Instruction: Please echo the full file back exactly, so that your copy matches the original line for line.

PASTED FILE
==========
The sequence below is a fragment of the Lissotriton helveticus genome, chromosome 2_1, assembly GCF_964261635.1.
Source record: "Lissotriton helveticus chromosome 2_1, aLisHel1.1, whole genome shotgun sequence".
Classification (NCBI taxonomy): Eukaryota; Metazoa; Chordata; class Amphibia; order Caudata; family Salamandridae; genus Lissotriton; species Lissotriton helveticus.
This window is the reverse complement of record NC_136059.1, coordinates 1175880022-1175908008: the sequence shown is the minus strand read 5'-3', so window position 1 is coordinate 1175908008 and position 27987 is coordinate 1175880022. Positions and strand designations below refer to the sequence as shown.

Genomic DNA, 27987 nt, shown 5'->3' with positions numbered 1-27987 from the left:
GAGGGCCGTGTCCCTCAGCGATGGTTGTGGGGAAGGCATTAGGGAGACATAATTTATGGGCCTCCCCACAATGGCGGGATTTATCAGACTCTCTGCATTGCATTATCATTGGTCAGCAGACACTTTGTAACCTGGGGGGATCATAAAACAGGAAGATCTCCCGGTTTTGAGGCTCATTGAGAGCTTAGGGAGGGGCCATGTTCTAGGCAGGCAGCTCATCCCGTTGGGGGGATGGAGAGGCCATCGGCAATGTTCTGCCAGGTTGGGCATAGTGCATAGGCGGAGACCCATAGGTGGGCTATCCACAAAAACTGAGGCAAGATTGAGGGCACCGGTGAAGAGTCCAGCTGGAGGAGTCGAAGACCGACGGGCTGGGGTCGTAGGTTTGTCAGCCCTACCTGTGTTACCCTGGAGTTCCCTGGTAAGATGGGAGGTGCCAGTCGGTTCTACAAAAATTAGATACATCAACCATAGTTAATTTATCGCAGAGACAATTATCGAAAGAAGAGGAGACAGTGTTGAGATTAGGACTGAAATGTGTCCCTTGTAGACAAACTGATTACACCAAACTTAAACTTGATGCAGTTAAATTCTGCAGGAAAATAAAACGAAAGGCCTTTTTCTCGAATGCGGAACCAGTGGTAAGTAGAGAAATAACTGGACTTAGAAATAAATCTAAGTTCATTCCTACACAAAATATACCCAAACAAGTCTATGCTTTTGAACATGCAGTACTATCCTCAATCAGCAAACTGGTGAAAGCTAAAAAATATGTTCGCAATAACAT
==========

The sequence below is a fragment of the Lissotriton helveticus genome, chromosome 2_1, assembly GCF_964261635.1.
Source record: "Lissotriton helveticus chromosome 2_1, aLisHel1.1, whole genome shotgun sequence".
Classification (NCBI taxonomy): Eukaryota; Metazoa; Chordata; class Amphibia; order Caudata; family Salamandridae; genus Lissotriton; species Lissotriton helveticus.
This window is the reverse complement of record NC_136059.1, coordinates 1175880022-1175908008: the sequence shown is the minus strand read 5'-3', so window position 1 is coordinate 1175908008 and position 27987 is coordinate 1175880022. Positions and strand designations below refer to the sequence as shown.

Genomic DNA, 27987 nt, shown 5'->3' with positions numbered 1-27987 from the left:
GAGGGCCGTGTCCCTCAGCGATGGTTGTGGGGAAGGCATTAGGGAGACATAATTTATGGGCCTCCCCACAATGGCGGGATTTATCAGACTCTCTGCATTGCATTATCATTGGTCAGCAGACACTTTGTAACCTGGGGGGATCATAAAACAGGAAGATCTCCCGGTTTTGAGGCTCATTGAGAGCTTAGGGAGGGGCCATGTTCTAGGCAGGCAGCTCATCCCGTTGGGGGGATGGAGAGGCCATCGGCAATGTTCTGCCAGGTTGGGCATAGTGCATAGGCGGAGACCCATAGGTGGGCTATCCACAAAAACTGAGGCAAGATTGAGGGCACCGGTGAAGAGTCCAGCTGGAGGAGTCGAAGACCGACGGGCTGGGGTCGTAGGTTTGTCAGCCCTACCTGTGTTACCCTGGAGTTCCCTGGTAAGATGGGAGGTGCCAGTCGGTTCTACAAAAATTAGATACATCAACCATAGTTAATTTATCGCAGAGACAATTATCGAAAGAAGAGGAGACAGTGTTGAGATTAGGACTGAAATGTGTCCCTTGTAGACAAACTGATTACACCAAACTTAAACTTGATGCAGTTAAATTCTGCAGGAAAATAAAACGAAAGGCCTTTTTCTCGAATGCGGAACCAGTGGTAAGTAGAGAAATAACTGGACTTAGAAATAAATCTAAGTTCATTCCTACACAAAATATACCCAAACAAGTCTATGCTTTTGAACATGCAGTACTATCCTCAATCAGCAAACTGGTGAAAGCTAAAAAATATGTTCGCAATAACAT